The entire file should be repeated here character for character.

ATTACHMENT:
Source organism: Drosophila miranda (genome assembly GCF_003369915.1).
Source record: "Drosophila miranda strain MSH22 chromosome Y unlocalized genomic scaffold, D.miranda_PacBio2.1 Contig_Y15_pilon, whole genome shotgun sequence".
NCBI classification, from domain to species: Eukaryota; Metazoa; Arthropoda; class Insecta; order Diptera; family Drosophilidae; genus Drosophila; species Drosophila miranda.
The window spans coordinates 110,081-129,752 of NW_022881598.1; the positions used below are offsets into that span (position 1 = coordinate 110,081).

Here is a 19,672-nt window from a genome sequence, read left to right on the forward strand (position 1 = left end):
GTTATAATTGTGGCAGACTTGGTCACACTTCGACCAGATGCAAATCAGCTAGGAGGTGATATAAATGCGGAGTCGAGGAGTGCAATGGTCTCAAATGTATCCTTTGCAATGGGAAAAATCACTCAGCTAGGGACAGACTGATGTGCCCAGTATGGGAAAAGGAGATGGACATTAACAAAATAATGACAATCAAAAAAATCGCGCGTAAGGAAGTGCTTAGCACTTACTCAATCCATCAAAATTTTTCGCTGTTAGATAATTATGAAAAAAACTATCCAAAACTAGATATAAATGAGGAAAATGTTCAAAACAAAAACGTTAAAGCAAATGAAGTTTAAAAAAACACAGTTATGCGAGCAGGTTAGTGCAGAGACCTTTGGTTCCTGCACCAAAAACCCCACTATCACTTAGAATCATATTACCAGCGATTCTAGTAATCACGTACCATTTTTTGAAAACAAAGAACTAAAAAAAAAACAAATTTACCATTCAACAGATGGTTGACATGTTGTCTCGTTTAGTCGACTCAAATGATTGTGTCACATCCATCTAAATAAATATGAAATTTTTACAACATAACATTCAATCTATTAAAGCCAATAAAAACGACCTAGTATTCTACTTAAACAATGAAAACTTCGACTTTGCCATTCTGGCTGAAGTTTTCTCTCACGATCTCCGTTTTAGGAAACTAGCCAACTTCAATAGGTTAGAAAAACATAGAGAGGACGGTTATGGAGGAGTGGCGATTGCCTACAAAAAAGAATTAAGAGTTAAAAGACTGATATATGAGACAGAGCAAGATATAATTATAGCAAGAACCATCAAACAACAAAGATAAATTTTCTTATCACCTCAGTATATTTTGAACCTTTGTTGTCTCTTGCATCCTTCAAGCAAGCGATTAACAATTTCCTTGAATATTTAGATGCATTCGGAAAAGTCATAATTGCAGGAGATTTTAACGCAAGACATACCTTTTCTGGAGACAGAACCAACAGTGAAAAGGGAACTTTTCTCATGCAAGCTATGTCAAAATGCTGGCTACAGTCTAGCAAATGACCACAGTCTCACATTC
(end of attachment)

Source organism: Drosophila miranda (genome assembly GCF_003369915.1).
Source record: "Drosophila miranda strain MSH22 chromosome Y unlocalized genomic scaffold, D.miranda_PacBio2.1 Contig_Y15_pilon, whole genome shotgun sequence".
NCBI classification, from domain to species: Eukaryota; Metazoa; Arthropoda; class Insecta; order Diptera; family Drosophilidae; genus Drosophila; species Drosophila miranda.
The window spans coordinates 110,081-129,752 of NW_022881598.1; the positions used below are offsets into that span (position 1 = coordinate 110,081).

Here is a 19,672-nt window from a genome sequence, read left to right on the forward strand (position 1 = left end):
GTTATAATTGTGGCAGACTTGGTCACACTTCGACCAGATGCAAATCAGCTAGGAGGTGATATAAATGCGGAGTCGAGGAGTGCAATGGTCTCAAATGTATCCTTTGCAATGGGAAAAATCACTCAGCTAGGGACAGACTGATGTGCCCAGTATGGGAAAAGGAGATGGACATTAACAAAATAATGACAATCAAAAAAATCGCGCGTAAGGAAGTGCTTAGCACTTACTCAATCCATCAAAATTTTTCGCTGTTAGATAATTATGAAAAAAACTATCCAAAACTAGATATAAATGAGGAAAATGTTCAAAACAAAAACGTTAAAGCAAATGAAGTTTAAAAAAACACAGTTATGCGAGCAGGTTAGTGCAGAGACCTTTGGTTCCTGCACCAAAAACCCCACTATCACTTAGAATCATATTACCAGCGATTCTAGTAATCACGTACCATTTTTTGAAAACAAAGAACTAAAAAAAAAACAAATTTACCATTCAACAGATGGTTGACATGTTGTCTCGTTTAGTCGACTCAAATGATTGTGTCACATCCATCTAAATAAATATGAAATTTTTACAACATAACATTCAATCTATTAAAGCCAATAAAAACGACCTAGTATTCTACTTAAACAATGAAAACTTCGACTTTGCCATTCTGGCTGAAGTTTTCTCTCACGATCTCCGTTTTAGGAAACTAGCCAACTTCAATAGGTTAGAAAAACATAGAGAGGACGGTTATGGAGGAGTGGCGATTGCCTACAAAAAAGAATTAAGAGTTAAAAGACTGATATATGAGACAGAGCAAGATATAATTATAGCAAGAACCATCAAACAACAAAGATAAATTTTCTTATCACCTCAGTATATTTTGAACCTTTGTTGTCTCTTGCATCCTTCAAGCAAGCGATTAACAATTTCCTTGAATATTTAGATGCATTCGGAAAAGTCATAATTGCAGGAGATTTTAACGCAAGACATACCTTTTCTGGAGACAGAACCAACAGTGAAAAGGGAACTTTTCTCATGCAAGCTATGTCAAAATGCTGGCTACAGTCTAGCAAATGACCACAGTCTCACATTC